4. Other courts have ruled similarly. See, e.g., Blagojevich v. Gates, 519 F.3d 370, 372 (7th Cir.2008) (section 702 waives immunity for lawsuit by state governor alleging that Department of Defense violated a statute requiring governor's approval before transferring a National Guard unit out of state); Commonwealth of P.R. v. United States, 490 F.3d 50, 57–58 (1st Cir.2007) (section 702 waiver covers all equitable actions for specific relief against a federal agency or officer acting in an official capacity); Black Hills Inst. of Geological Research v. S.D. Sch. of Mines & Tech., 12 F.3d 737, 740 (8th Cir.1993) (section 702 waives immunity for suit to quiet title to fossil seized by the Department of Justice, even though suit not brought as APA action challenging final agency action); Specter v. Garrett, 995 F.2d 404, 410 (3d Cir.1993) ( “Our cases are also clear that the waiver of sovereign immunity contained in § 702 is not limited to suits brought under the APA.”), rev'd on other grounds, Dalton v. Specter, 511 U.S. 462, 114 S.Ct. 1719, 128 L.Ed.2d 497 (1994); Sheehan v. Army & Air Force Exch. Serv., 619 F.2d 1132, 1139 (5th Cir.1980) (section 702 waives immunity for causes of action arising under generally applicable statutes and the Constitution), rev'd on other grounds, 456 U.S. 728, 102 S.Ct. 2118, 72 L.Ed.2d 520 (1982).The Commission cites cases such as SEC ex rel. Glotzer v. Stewart, 374 F.3d 184 (2d Cir.2004), as holding that section 702 waives sovereign immunity only for actions falling within the APA. Those cases hold that section 702 waives sovereign immunity for non-monetary claims brought under the APA seeking review of agency action, but they do not hold that the waiver of sovereign immunity is inapplicable to non-monetary claims arising under statutes other than the APA, such as the patent law claims in this case.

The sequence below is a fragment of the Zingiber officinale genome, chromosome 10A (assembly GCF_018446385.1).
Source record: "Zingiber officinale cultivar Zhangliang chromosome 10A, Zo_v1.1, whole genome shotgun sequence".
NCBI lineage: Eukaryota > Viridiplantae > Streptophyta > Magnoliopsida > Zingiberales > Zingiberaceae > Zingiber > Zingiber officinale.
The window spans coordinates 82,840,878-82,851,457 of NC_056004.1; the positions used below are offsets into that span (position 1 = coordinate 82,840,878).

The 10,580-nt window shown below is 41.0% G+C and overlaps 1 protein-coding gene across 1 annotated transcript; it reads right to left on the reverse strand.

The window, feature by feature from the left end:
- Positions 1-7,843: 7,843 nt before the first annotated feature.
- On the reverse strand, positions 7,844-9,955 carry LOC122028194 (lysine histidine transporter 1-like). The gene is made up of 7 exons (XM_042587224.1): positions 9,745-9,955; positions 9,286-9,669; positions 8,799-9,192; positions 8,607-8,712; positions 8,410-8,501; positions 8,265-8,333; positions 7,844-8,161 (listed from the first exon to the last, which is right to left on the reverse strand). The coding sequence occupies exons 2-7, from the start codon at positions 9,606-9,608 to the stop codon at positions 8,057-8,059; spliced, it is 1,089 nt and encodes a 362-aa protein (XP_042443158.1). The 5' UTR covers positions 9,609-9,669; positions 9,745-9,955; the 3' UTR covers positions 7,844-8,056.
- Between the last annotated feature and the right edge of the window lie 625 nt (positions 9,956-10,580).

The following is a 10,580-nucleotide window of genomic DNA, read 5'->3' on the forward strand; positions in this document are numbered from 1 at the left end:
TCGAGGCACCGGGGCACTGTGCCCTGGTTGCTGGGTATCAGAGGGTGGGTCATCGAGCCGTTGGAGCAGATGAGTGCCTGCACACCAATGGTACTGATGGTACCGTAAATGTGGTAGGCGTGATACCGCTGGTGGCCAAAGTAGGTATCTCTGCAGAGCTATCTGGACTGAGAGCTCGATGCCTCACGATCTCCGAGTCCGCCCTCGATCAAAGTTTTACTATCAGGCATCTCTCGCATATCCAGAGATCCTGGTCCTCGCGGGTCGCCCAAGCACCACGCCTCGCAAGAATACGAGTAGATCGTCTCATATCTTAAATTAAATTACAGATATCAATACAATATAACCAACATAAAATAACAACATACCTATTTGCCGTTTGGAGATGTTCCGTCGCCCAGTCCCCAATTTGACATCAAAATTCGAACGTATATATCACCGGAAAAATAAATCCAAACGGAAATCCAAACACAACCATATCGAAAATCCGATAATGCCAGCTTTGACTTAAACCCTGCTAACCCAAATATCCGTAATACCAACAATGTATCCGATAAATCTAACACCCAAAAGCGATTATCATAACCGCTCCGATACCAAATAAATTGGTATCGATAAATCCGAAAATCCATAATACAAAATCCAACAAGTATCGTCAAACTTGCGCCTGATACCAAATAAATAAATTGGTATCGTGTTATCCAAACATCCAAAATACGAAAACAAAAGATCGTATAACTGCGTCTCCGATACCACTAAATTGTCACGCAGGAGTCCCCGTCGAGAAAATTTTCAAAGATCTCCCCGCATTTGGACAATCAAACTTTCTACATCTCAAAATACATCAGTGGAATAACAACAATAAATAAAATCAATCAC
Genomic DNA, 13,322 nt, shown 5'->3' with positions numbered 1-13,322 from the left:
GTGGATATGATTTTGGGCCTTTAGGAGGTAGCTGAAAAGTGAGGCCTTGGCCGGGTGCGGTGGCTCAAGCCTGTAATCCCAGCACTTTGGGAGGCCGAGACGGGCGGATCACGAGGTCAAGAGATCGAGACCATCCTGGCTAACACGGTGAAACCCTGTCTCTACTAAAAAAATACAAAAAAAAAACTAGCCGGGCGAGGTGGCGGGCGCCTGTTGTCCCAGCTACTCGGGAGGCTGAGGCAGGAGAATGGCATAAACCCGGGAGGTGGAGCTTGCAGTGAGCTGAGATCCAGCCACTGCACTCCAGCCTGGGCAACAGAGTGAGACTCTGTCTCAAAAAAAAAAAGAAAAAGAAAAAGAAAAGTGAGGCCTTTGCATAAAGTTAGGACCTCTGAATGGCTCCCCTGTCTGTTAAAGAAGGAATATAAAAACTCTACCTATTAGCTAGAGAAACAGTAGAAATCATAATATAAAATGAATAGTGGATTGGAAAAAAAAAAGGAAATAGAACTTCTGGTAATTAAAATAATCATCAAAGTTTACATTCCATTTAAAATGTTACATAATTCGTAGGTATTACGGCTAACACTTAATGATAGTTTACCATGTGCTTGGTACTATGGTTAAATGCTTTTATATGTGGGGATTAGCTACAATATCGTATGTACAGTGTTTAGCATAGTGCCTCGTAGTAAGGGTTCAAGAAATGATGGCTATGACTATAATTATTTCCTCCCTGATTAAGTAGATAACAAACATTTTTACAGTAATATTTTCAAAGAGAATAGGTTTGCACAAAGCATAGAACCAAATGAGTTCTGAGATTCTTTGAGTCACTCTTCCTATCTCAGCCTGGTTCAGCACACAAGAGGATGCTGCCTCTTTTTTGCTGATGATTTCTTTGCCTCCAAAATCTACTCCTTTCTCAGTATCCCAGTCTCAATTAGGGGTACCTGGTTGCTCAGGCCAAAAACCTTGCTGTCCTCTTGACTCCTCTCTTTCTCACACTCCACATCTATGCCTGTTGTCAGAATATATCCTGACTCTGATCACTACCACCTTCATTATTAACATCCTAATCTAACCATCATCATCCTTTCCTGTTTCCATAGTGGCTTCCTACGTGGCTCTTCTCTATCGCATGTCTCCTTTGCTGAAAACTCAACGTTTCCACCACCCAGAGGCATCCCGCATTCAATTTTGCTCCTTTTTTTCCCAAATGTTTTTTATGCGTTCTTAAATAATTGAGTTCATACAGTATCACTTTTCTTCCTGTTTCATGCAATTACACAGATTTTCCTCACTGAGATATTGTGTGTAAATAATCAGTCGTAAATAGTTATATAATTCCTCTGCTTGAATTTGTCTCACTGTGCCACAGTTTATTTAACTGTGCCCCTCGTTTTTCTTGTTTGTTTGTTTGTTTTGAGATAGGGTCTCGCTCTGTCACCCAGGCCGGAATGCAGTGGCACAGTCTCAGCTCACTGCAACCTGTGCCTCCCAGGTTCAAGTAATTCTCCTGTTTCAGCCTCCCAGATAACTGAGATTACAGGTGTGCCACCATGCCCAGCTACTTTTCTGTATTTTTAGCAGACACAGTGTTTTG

5. In a section entitled “Other Exclusive Remedies or Statutory Limitations,” the House Report explains:Clause (2) of the third new sentence added to section 702 contains a second proviso concerned with situations in which Congress has consented to suit and the remedy provided is intended to be the exclusive remedy. For example, in the Court of Claims Act, Congress created a damage remedy for contract claims with jurisdiction limited to the Court of Claims except in suits for less than $10,000. The measure is intended to foreclose specific performance of government contracts. In the terms of the proviso, a statute granting consent to suit, i.e., the Tucker Act, “impliedly forbids” relief other than the remedy provided by the Act. Thus, the partial abolition of sovereign immunity brought about by this bill does not change existing limitations on specific relief, if any, derived from statutes dealing with such matters as government contracts, as well as patent infringement, tort claims, and tax claims.
6. The Commission makes a separate argument that section 702 waives immunity for equitable actions alleging that an agency “acted or failed to act” and that because the USDA does not collect royalties directly from plaintiffs, the agency has not “acted or failed to act” and thus the waiver of sovereign immunity in section 702 does not apply. To the contrary, USDA's act of obtaining ownership of the patents makes it subject to the declaratory judgment action seeking to invalidate the patents or hold them unenforceable. Such an action arises under the Patent Act, see Franchise Tax Bd. v. Laborers Vacation Trust, 463 U.S. 1, 19 n. 19, 103 S.Ct. 2841, 77 L.Ed.2d 420 (1983); Jacobsen v. Katzer, 535 F.3d 1373, 1377 (Fed.Cir.2008), and states a claim against the patent owner for relief under the Declaratory Judgment Act, 28 U.S.C. § 2201, over which the district court has jurisdiction under 28 U.S.C. § 1338. Because that action seeks non-monetary relief based on the agency's official acts, section 702 waives the agency's sovereign immunity.
BRYSON, Circuit Judge.